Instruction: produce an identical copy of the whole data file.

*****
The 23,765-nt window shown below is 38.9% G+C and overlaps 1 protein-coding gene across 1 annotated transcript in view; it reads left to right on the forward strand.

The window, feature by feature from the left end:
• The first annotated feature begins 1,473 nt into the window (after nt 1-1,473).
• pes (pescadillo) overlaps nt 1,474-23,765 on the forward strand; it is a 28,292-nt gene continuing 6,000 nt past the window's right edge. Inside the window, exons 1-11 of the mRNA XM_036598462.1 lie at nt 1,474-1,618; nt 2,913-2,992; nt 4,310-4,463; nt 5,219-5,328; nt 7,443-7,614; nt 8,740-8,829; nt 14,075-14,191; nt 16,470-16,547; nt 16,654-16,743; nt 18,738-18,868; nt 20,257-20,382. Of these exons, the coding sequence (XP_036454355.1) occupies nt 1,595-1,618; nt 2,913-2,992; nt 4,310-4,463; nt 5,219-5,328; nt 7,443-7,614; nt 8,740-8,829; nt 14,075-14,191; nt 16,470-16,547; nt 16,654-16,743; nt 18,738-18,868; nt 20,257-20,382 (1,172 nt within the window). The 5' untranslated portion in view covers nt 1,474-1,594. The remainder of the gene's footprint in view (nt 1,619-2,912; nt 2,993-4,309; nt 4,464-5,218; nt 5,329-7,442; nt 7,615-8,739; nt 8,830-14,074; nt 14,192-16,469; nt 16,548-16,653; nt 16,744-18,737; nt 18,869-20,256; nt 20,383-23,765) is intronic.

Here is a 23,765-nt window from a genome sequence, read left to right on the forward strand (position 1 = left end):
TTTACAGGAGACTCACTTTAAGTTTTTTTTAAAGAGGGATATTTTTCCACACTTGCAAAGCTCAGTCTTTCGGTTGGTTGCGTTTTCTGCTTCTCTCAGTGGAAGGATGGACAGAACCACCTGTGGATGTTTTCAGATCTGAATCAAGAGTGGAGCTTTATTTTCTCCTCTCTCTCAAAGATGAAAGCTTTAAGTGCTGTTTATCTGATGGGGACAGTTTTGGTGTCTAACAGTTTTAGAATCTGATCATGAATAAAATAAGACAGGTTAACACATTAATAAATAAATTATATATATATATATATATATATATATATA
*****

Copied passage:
The 23,765-nt window shown below is 38.9% G+C and overlaps 1 protein-coding gene across 1 annotated transcript in view; it reads left to right on the forward strand.

The window, feature by feature from the left end:
• The first annotated feature begins 1,473 nt into the window (after nt 1-1,473).
• pes (pescadillo) overlaps nt 1,474-23,765 on the forward strand; it is a 28,292-nt gene continuing 6,000 nt past the window's right edge. Inside the window, exons 1-11 of the mRNA XM_036598462.1 lie at nt 1,474-1,618; nt 2,913-2,992; nt 4,310-4,463; nt 5,219-5,328; nt 7,443-7,614; nt 8,740-8,829; nt 14,075-14,191; nt 16,470-16,547; nt 16,654-16,743; nt 18,738-18,868; nt 20,257-20,382. Of these exons, the coding sequence (XP_036454355.1) occupies nt 1,595-1,618; nt 2,913-2,992; nt 4,310-4,463; nt 5,219-5,328; nt 7,443-7,614; nt 8,740-8,829; nt 14,075-14,191; nt 16,470-16,547; nt 16,654-16,743; nt 18,738-18,868; nt 20,257-20,382 (1,172 nt within the window). The 5' untranslated portion in view covers nt 1,474-1,594. The remainder of the gene's footprint in view (nt 1,619-2,912; nt 2,993-4,309; nt 4,464-5,218; nt 5,329-7,442; nt 7,615-8,739; nt 8,830-14,074; nt 14,192-16,469; nt 16,548-16,653; nt 16,744-18,737; nt 18,869-20,256; nt 20,383-23,765) is intronic.

Here is a 23,765-nt window from a genome sequence, read left to right on the forward strand (position 1 = left end):
TTTACAGGAGACTCACTTTAAGTTTTTTTTAAAGAGGGATATTTTTCCACACTTGCAAAGCTCAGTCTTTCGGTTGGTTGCGTTTTCTGCTTCTCTCAGTGGAAGGATGGACAGAACCACCTGTGGATGTTTTCAGATCTGAATCAAGAGTGGAGCTTTATTTTCTCCTCTCTCTCAAAGATGAAAGCTTTAAGTGCTGTTTATCTGATGGGGACAGTTTTGGTGTCTAACAGTTTTAGAATCTGATCATGAATAAAATAAGACAGGTTAACACATTAATAAATAAATTATATATATATATATATATATATATATATA